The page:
- Paperback: 368 pages
- Publisher: Vintage; Reprint edition (April 9 2002)
- Language: English
- ISBN-10: 037571894X
- ISBN-13: 978-0375718946
- Product Dimensions: 13.2 x 1.8 x 20.6 cm
- Shipping Weight: 281 g
- Average Customer Review: 80 customer reviews
- Amazon Bestsellers Rank: #11,350 in Books (See Top 100 in Books)
A Wild Sheep Chase: A Novel Paperback – Apr 9 2002
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From Publishers Weekly
A Japanese yuppie plunges into chaos after he discovers a snapshot depicting a unique crossbreed of sheep. In "a comic combination of disparate styles: a mock-hardboiled mystery, a metaphysical speculation and an ironic first-person account of an impossible quest . . . Murakami emerges as a wholly original talent," PW wrote.
Copyright 1990 Reed Business Information, Inc. --This text refers to an out of print or unavailable edition of this title.
From Library Journal
This novel, the American debut of a popular contemporary Japanese writer, will have a familiar ring to Western ears. The narrative moves adroitly through mystery, fable, pensive realism, and modernist absurdity to tell the tale--at least on the surface--of a Japanese man caught up in a puzzling quest for a somewhat mystical sheep. The spare style echoes Raymond Carver, Dashiell Hammett, and Raymond Chandler, with matter-of-fact absurdities reminiscent of John Irving and, in less inspired moments, Tom Robbins. While the climax of the story is somewhat unrewarding, many readers will enjoy being pulled along by the playful and engaging style and fluid structure. Interesting as an example of current Japanese writing and as an unusually hip and irreverent look at contemporary Japanese society, this would be a nice addition to larger fiction collections.
- Mark Woodhouse, Elmira Coll., N.Y.
Copyright 1989 Reed Business Information, Inc. --This text refers to an out of print or unavailable edition of this title.
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Top Customer Reviews
Of these two, the work of Haruki Murakami is definately character driven. The entier point of his books, actualy, tends to be the people in them, looking for eachother, separating and reconnecting, beeing twisted together in the braids of fate.
Some people, (esspecialy those who prefer the events-driven novels) may be frustrated with this book, because for much of it, very little in the way of events happen, and when events do happen, they are so strange and outlandish that one is half tempted to ignore them as tall tales fabricated by the characters to pull at our collective legs.
Thus, if a reader is of the right mindset, one can discount the plot and events entierely as some bizzaro-world never-never-land hallucinations, and cut straight to the jewels of the book: Murakami's ecstatoc observations about people, places, and things that are normaly so mundane in our life that we just over look them. By brining these banal things under such intense scrutiny he presents a world more fantastic then reality, more concrete than fantasy, and reminescent only of the way you must have looked at things as a child, where a bug in a jar was as fascinating as a plasma screen TV.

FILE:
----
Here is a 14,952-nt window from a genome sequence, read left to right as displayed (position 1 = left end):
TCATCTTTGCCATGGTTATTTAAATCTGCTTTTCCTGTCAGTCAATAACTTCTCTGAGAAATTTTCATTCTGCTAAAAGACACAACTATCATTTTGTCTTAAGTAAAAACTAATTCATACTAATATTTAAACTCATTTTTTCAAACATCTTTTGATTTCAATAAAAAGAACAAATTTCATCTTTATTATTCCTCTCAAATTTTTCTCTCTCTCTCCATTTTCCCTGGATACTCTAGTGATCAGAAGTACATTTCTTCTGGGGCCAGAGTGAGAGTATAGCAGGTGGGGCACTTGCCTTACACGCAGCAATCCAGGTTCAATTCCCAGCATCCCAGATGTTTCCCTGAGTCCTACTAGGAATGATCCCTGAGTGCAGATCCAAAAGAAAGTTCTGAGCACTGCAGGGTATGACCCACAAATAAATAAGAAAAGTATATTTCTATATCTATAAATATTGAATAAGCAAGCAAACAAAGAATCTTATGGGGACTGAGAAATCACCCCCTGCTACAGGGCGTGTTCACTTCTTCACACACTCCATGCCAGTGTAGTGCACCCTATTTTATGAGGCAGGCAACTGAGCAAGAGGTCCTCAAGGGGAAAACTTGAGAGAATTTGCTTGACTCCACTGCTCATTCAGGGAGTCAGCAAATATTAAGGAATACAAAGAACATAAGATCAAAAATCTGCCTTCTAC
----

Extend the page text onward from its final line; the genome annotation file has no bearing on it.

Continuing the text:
I will tentatively outright recomend Murakami to anyone, however, I will attach to that recomendation a warning, that you shouldn't be surprised (or take it personaly) if you don't like it.
To really appreciate his work on a personal level you have to be cut of the same cloth as a mad scientist, a Buddha, or Humphrey Bogart, although which one - I'm not yet sure. Ultimately, though, I think it is safe to say that a persons opinons on literature are more a reflection of themselves than it is any objective judgement of quality. When I praise a book, that just means it's my kind of book, or I'm it's kind of reader. When I dislike a book, that means the book and I are at odds, not that either of us are bad, but that, like some people, we just don't get along.
Murakami is so forcefull and eccentric that it would not surprise me if there are a good number of people who don't get along with his books, but there should be equaly many people of the same ilk as the madness in his books that can admire his unabated and perpetualy unsatiated expressions of an unapologeticaly surreal outlook on life.
This is a great leap down the rabbit hole and back -- and upon coming back, a sense of melancholic affirmation will linger with you beyond the finished words.
Alright; I get the themes, I get the quasi-morality-tale for the unenthused twenty-somethings of a collectivist Japan, I get the clash between tradition and the desire for advancement... but I still felt that the story fell flat, dragged down by the entirely bland and quality-less lead character. I couldn't bring myself to care for a character who doesn't care for himself enough to care about anything. Fortunately, there are a handful of interesting secondary characters who redeem this novel a little bit, and whose eventual abandonment of the boring protagonist brought sense to back to the dynamics. Sadly, they couldn't bring much sense back to the intended tale of morality.
Overall: bland despite its quirk, uneven despite its determined focus on a meaning, and often hard to follow despite its straightforward adventure plot. It was intellectually intriguing in the paradoxical sense, but I was not too impressed.
"A Wild Sheep Chase" was written early in his literary career and it shows hints of what Murakami would produce with "The Wind-Up Bird Chronicle" right down to the protagonist wearing worn tennis shoes, having a cat with a crooked tail and breaking up with his wife. However, "A Wild Sheep Chase" lacks the sense of wonderment found in "The Wind-Up Bird Chronicle"; it's a good book, but not a great book. Still, if you ever find yourself on a train headed to the middle of nowhere in search of you're-not-sure-what and need something good to read...